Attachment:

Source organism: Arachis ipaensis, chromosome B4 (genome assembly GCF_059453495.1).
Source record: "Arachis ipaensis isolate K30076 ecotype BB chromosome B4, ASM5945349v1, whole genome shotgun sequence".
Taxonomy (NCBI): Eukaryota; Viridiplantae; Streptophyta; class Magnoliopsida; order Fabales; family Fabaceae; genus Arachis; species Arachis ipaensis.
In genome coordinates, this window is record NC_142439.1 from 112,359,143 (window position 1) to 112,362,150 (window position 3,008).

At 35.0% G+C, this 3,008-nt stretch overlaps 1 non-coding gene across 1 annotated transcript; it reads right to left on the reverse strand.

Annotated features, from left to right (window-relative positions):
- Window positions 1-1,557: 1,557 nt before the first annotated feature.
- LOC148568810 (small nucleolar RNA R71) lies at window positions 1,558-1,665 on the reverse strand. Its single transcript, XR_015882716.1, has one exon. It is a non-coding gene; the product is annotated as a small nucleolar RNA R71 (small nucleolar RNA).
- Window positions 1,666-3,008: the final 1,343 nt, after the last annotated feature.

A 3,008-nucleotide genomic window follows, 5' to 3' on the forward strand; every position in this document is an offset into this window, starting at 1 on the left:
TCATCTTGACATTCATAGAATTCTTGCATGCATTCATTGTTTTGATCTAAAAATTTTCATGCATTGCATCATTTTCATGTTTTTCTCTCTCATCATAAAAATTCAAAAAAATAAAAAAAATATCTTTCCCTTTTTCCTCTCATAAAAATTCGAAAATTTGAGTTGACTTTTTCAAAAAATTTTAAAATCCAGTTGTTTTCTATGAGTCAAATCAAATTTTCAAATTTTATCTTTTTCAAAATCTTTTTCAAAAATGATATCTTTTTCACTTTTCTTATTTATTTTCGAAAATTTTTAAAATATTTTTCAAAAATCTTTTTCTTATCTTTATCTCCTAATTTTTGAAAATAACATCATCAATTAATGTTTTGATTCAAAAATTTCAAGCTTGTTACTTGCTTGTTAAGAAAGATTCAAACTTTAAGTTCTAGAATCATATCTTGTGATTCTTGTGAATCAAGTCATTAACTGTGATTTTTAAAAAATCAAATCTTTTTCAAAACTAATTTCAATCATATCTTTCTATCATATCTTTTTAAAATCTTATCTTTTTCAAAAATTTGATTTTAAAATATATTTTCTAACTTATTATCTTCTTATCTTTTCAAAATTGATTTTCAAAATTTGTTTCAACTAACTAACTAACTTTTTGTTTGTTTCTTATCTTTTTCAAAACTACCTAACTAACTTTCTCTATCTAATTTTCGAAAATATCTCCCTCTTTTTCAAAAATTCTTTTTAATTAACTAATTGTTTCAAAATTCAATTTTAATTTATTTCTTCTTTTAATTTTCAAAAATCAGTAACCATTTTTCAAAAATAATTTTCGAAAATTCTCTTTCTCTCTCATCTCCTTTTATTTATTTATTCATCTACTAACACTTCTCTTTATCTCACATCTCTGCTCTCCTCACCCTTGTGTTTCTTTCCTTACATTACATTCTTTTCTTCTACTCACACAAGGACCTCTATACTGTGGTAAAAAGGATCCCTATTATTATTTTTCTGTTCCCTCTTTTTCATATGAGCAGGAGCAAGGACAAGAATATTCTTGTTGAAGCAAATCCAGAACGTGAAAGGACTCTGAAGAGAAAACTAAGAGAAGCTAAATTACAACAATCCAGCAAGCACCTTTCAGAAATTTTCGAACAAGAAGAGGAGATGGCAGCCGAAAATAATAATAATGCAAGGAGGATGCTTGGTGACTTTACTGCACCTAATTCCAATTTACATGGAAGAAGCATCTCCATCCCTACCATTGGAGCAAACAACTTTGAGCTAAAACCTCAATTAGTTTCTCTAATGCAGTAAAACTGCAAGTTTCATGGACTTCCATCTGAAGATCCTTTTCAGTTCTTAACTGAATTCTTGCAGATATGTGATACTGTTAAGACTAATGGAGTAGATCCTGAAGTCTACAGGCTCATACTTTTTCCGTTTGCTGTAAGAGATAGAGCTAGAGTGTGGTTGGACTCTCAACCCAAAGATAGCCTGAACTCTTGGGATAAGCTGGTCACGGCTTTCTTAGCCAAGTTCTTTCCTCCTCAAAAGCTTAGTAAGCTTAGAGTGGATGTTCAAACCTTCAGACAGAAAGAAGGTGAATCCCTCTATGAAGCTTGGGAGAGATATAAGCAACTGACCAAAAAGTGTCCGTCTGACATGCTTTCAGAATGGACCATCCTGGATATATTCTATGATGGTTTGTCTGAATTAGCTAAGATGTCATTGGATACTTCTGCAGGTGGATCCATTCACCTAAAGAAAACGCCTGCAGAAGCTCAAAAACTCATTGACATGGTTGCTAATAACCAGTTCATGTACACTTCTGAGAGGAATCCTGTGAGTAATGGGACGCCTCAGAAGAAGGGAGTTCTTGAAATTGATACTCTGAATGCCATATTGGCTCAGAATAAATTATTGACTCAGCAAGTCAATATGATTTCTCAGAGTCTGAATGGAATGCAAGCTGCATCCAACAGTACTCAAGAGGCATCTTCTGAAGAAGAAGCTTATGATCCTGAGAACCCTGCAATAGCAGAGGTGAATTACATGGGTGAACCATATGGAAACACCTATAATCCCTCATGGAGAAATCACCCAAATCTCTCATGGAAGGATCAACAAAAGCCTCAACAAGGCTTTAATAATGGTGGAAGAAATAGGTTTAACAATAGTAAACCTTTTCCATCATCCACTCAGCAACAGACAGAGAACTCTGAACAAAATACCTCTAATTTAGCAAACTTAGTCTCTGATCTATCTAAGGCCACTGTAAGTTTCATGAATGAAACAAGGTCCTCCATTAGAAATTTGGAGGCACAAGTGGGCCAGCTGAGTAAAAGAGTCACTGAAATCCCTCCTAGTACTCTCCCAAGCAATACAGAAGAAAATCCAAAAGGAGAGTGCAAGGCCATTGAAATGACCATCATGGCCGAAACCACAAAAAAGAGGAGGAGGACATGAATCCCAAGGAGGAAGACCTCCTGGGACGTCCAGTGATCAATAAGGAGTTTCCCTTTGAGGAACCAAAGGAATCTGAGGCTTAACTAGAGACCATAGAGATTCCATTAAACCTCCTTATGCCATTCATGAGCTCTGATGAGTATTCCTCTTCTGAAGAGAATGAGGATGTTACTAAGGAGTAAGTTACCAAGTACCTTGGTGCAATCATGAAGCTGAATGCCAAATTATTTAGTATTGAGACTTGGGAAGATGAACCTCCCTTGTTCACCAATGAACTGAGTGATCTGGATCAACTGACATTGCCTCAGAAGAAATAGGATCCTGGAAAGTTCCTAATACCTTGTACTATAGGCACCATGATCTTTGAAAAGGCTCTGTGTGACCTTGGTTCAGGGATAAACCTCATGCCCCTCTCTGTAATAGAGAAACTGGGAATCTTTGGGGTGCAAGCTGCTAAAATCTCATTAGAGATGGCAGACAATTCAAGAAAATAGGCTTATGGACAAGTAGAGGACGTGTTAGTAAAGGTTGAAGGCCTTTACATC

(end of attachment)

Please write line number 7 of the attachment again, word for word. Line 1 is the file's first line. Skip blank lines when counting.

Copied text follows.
- Window positions 1-1,557: 1,557 nt before the first annotated feature.